Chris Knipp Writing: Movies, Politics, Art

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PostPosted: Sun Oct 07, 2018 5:22 pm 
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Love and death: a quadrangle with a wise child

Louis Garrel's second film as director, co-scripted by the legendary Jean-Claude Carrière, is about a man (played by Garrel) whose girlfriend Marianne (Laetitia Casta) marries his best friend, then returns to him after her husband dies, but with the accompanying problems of a son who doesn't like him and troubling rumors about the husband's death.

In the opening, set earlier, Marianne gives Abel the bad news that his best friend Paul is the father of the child she's pregnant with, and she is choosing him over Abel. Abel walks out of her life not to return till nine years later.

Now Paul is dead, died in his sleep, it's said, and Marianne invites Abel - who's available - to come and see her. He meets her son, the nine-year-old Joseph (Joseph Engel). A pretty, self-assured boy, he at once takes Abel aside and tells him "My mother killed my father." "How?" asks Abel. "Poison," says Joseph. This is a very choice scene, a little triumph that will stick in your mind.

Abel looks bemused, and we may laugh, but it's an arresting conversation that conjures up Highsmith filmed by Chabrol - or Hitchcock, whose murders often have humorous moments. You may say Joseph says this stuff to scare Abel away and have his mother to himself. But wait till you learn more about Joseph. The boy is an expert at solving mysteries and crime is his chief hobby. He's spent time with actual police and learned from them. Maybe he will grow up to be Chabrol, or Ozon. Or maybe this is just a joke. But not to Abel, who when Marianne serves him a hot tizane, eyes it nervously and only takes a sip.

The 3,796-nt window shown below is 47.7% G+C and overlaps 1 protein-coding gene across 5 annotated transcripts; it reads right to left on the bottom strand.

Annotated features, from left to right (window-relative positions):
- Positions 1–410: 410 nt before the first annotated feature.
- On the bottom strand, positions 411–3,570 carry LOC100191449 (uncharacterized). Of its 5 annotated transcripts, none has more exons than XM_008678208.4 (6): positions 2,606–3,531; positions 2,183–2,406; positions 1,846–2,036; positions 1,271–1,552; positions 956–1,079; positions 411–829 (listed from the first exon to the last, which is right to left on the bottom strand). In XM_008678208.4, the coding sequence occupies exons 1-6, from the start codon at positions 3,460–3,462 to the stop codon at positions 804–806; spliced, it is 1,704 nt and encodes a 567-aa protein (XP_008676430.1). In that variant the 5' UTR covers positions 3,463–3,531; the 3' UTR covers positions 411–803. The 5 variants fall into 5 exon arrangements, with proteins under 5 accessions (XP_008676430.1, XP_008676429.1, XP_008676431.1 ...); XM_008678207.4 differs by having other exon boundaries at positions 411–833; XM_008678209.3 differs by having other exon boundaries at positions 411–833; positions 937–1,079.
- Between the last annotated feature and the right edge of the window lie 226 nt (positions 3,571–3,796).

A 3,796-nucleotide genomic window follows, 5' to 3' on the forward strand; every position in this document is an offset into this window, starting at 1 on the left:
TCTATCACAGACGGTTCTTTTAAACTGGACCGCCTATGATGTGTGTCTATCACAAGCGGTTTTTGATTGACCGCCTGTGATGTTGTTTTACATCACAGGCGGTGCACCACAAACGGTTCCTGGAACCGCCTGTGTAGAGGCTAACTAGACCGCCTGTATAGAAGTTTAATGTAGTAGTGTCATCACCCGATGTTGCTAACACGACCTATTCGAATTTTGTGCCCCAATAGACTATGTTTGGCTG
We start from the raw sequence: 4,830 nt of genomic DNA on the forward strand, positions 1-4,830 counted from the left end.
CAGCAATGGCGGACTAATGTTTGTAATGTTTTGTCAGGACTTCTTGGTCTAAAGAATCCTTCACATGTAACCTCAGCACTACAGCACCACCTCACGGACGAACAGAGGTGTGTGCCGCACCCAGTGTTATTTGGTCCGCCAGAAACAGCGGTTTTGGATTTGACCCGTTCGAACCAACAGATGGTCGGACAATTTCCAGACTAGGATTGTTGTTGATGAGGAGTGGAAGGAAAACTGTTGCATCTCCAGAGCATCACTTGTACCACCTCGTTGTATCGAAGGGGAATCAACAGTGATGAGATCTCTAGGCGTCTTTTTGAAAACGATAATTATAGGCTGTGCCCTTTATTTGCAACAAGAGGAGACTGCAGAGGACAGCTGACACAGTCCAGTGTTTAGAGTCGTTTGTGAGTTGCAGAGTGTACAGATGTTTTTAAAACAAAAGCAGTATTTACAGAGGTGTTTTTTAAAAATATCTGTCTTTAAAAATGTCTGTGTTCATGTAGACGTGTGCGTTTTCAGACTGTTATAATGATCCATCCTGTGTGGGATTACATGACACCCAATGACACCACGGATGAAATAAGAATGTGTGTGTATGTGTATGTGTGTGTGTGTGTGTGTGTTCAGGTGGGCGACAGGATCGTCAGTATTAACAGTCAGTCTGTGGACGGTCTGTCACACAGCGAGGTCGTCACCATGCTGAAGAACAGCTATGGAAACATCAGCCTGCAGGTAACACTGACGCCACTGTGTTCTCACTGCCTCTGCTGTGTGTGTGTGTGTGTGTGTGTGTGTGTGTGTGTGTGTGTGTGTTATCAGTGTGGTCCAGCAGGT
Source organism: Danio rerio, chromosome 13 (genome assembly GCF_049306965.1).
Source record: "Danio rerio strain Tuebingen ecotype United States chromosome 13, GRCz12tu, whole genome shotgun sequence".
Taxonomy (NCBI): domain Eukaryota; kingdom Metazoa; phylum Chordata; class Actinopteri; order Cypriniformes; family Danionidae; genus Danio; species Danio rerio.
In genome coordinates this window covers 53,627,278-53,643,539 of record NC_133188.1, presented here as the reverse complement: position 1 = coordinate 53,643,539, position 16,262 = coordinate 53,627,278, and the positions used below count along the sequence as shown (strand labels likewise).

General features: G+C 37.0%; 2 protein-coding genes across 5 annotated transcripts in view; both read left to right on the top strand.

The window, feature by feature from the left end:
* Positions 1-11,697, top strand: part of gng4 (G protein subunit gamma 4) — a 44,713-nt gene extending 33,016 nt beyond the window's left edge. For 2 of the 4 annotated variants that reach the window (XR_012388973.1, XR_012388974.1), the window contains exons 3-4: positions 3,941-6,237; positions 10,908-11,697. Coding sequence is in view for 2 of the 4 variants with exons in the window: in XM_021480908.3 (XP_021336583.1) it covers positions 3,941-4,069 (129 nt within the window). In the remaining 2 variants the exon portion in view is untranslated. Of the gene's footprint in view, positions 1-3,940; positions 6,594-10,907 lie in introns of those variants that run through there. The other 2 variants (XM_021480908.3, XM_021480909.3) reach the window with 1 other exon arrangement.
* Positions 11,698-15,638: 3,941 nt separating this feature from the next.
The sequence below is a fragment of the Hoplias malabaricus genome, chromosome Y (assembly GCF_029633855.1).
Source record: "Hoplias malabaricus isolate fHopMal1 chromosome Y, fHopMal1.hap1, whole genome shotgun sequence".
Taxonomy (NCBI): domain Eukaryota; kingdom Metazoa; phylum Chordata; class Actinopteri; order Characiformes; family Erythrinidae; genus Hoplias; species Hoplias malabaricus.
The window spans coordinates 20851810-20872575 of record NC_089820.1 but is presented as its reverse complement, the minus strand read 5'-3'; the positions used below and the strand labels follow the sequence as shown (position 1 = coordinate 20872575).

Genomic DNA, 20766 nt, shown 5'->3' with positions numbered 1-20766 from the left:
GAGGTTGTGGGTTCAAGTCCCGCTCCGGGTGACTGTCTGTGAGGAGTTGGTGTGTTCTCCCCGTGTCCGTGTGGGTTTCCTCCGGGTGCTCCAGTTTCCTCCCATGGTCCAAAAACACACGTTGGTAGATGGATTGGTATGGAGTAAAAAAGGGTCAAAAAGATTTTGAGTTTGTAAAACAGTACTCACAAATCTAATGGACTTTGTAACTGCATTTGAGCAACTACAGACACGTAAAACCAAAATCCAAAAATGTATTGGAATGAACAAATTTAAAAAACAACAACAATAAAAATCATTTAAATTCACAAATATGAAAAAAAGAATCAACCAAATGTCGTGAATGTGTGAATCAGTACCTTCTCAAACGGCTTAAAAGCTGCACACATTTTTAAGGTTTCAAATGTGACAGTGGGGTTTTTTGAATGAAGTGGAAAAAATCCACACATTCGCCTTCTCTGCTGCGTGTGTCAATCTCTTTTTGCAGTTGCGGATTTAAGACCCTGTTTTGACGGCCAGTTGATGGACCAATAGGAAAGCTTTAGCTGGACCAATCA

The conversation between Joseph and Abel goes further. Marianne's own doctor, we learn, filled out the death certificate for Joseph's father without ordering an autopsy. Why was that? Abel asks Joseph. "My mother slept with him," he replies. He, Joseph, can't remember the doctor's name but it's the name of a flower, beginning with P. It takes Abel a while to think of the right flower, peony. And he goes and talks to Doctor Pivoine, who tells him that he is gay. Pivoine is not gay, Marianne says, and Abel sees Pivoine with a girlfriend. Another droll and provocative sequence.

Did Marianne sleep with Pivoine? We never find out. But it's evident Joseph doesn't like Abel. No secret about that. He says so. Nonetheless Marianne takes Abel in to live with her, so Abel "steals" Joseph's mother, as he puts it to Abel later.

The film pitches us a new curve ball: Paul's younger sister, Eve (Lily-Rose Depp), who enters the picture to tell her story in voiceover. She talks of nothing but her love for Abel, who she says she's been mad about since she was a girl, carrying photos of him everywhere and thinking of him constantly. Now neither a girl, nor an adolescent, nor a virgin, she presents herself to Abel and declares her lust for him. She asks, and he admits, "physically" he indeed finds her very pretty.

Marianne herself suggests that perhaps Abel should try Eve, sleep with her a few times, just to see whom he prefers. This turns out to mean taking his things to Eve's little student apartment-room: Abel can't be coming back to Marianne's place every night during the process. It goes on for a while.

Till Joseph steps in again. He had reassured Eve earlier of her good prospects with Abel by telling her his mother and Abel were not having sex that much. He could prove it. He made recordings of them under the bed with his iPhone.

But then he turns Eve off to Abel with one of his little jaw-dropping pronouncements: "My mother told Abel to come to you," he says - which is true, of course. When Abel returns to Eve's flat he finds his things packed up and stacked outside the door.Things were not going that well anyway, for Eve. Whenever she had sex in the past, she always fantasized Abel. But when she has sex with Abel, who can she fantasize? She thinks the sex was better when it was inspired by Abel than is has been with Abel.